The aim of this seminar is to illustrate an adaptation of E.T. Hall’s Tripartite Iceberg model of Culture especially for tourism guides. Each part or level of culture requires a particular set of strategies and sensitivities to translate for understanding and tolerance of difference. At the tip of the iceberg, the Technical level of culture, culture-bound terms require recourse to a translator’s procedural toolbox. At the next, Formal level, issues regarding genre, norms and communication orientations require more structural intervention to mediate communicative effect. At the third (and hidden) level, other cultural orientations, values and beliefs relating to accepted practice come to the fore, and have a potentially strong ‘affect’ on the tourist reader - and tolerance for cultural difference is tested. In all cases the level of effect or affect will depend on the envisaged reader or personaand type of tourist guide.
The seminar will build on questions raised in the lecture, offering concrete examples and shared exercises and encouraging participants to consider the movement of translations within their own contexts of work and study. Roberto Cossa’s short play, Gris de ausencia, with its multi-lingual, multi-accented dialogue and its representation of migration across borders and generations, will serve as one starting point for thinking about how to translate representations of migration and how to in turn move (or migrate) those translations.
In this seminar we will examine prefatory material by premodern and contemporary translators and other go-betweens to understand how we can gauge the ethos of communication and persuasion that underpins transcultural communication.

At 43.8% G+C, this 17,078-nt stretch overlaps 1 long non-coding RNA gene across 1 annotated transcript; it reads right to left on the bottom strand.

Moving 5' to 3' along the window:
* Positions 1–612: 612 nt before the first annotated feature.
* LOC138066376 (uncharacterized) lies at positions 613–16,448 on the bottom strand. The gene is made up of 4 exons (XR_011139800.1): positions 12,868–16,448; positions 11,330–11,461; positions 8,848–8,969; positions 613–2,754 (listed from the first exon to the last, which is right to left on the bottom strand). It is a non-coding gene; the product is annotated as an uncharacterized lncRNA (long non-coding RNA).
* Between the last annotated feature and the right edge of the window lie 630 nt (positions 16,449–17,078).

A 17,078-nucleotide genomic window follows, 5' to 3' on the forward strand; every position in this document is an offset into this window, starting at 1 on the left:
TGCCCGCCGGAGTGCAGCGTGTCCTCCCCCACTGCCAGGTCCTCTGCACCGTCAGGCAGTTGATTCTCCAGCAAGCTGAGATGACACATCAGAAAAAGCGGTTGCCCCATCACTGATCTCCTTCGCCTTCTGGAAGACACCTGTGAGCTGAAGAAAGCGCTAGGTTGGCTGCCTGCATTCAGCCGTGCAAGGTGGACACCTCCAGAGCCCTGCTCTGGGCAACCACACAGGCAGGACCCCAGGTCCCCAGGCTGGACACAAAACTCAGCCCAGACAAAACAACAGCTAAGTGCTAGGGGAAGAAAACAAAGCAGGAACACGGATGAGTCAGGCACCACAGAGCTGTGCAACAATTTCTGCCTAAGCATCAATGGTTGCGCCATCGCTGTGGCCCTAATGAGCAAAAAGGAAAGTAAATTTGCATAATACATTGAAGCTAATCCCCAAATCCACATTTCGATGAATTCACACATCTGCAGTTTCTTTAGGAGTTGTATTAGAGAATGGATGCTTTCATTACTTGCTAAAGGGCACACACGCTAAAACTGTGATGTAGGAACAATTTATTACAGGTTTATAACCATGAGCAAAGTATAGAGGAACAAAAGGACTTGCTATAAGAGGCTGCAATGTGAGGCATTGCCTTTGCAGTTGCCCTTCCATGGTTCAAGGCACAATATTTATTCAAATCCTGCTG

Based on eight years’ personal experience of working at the NATO Defense College in Rome as a staff interpreter, I will explain the kind of language services involved. The talk will cover the following topics: an introduction to the NDC as part of NATO; which languages are needed, and why; how interpreting, translation and revision are organized; our relationship with our ‘clients’; being a permanent member of staff compared to self-employed/freelance status; organizational ethos and professional fulfilment. The idea is to give plenty of opportunity for interaction, questions and discussion on these topics, rather than present them in a classic lecture format.
Based on the work of editing and producing two recent books: Translating Women (2011) and Translating Women. Different Voices and New Horizons (2017), I will focus on the challenges that arise in English-language scholarly publishing on gender-aware translation, especially with regard to a project that set out to be inclusively ‘transnational’. Challenges include the reading and editing process, and the norms of an English essay; the question of ‘betraying one’s culture’ by translating/studying translations; and issues of inclusion and exclusion. The big questions is how universalist notions about gender parse when local culture and politics intervene?
In line with EU and UN recommendations, and in the framework of the global challenges of education, innovation and technology and social inclusion, this seminar will try to focus on two cutting-edge concepts in the field of Audiovisual Translation (AVT): Trans-pretation and Universal Accessibility. Starting from the limited scope of Subtitling for Deaf and the Hard-of-Hearing people, meant as intra-lingual transposition of dialogues and special effects of a movie to the benefit of people with hearing loss, this seminar will widen the perspective of the audience on Diamesic Translation. In particular, it will be shown how examples of targeted forms of translation have today developed to include any form of access to spoken communication, both pre-recorded and live (films, documentaries, live events, trials, parliamentary sessions, etc.), advantaging the whole community, and requiring experts in a hybrid form of profession, at the crossroads between translation and interpretation: trans-pretation.
Last update: 19/07/2019